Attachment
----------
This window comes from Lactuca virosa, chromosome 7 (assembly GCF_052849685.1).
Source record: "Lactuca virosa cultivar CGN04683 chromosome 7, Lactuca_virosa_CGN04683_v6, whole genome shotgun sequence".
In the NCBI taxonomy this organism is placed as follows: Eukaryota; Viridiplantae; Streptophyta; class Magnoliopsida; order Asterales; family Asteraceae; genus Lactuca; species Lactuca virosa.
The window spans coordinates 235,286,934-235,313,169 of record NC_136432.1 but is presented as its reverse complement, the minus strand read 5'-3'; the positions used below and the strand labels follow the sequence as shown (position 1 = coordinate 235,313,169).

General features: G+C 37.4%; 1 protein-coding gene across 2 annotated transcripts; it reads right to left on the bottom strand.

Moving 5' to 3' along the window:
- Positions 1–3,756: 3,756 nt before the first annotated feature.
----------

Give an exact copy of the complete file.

This window comes from Lactuca virosa, chromosome 7 (assembly GCF_052849685.1).
Source record: "Lactuca virosa cultivar CGN04683 chromosome 7, Lactuca_virosa_CGN04683_v6, whole genome shotgun sequence".
In the NCBI taxonomy this organism is placed as follows: Eukaryota; Viridiplantae; Streptophyta; class Magnoliopsida; order Asterales; family Asteraceae; genus Lactuca; species Lactuca virosa.
The window spans coordinates 235,286,934-235,313,169 of record NC_136432.1 but is presented as its reverse complement, the minus strand read 5'-3'; the positions used below and the strand labels follow the sequence as shown (position 1 = coordinate 235,313,169).

General features: G+C 37.4%; 1 protein-coding gene across 2 annotated transcripts; it reads right to left on the bottom strand.

Moving 5' to 3' along the window:
- Positions 1–3,756: 3,756 nt before the first annotated feature.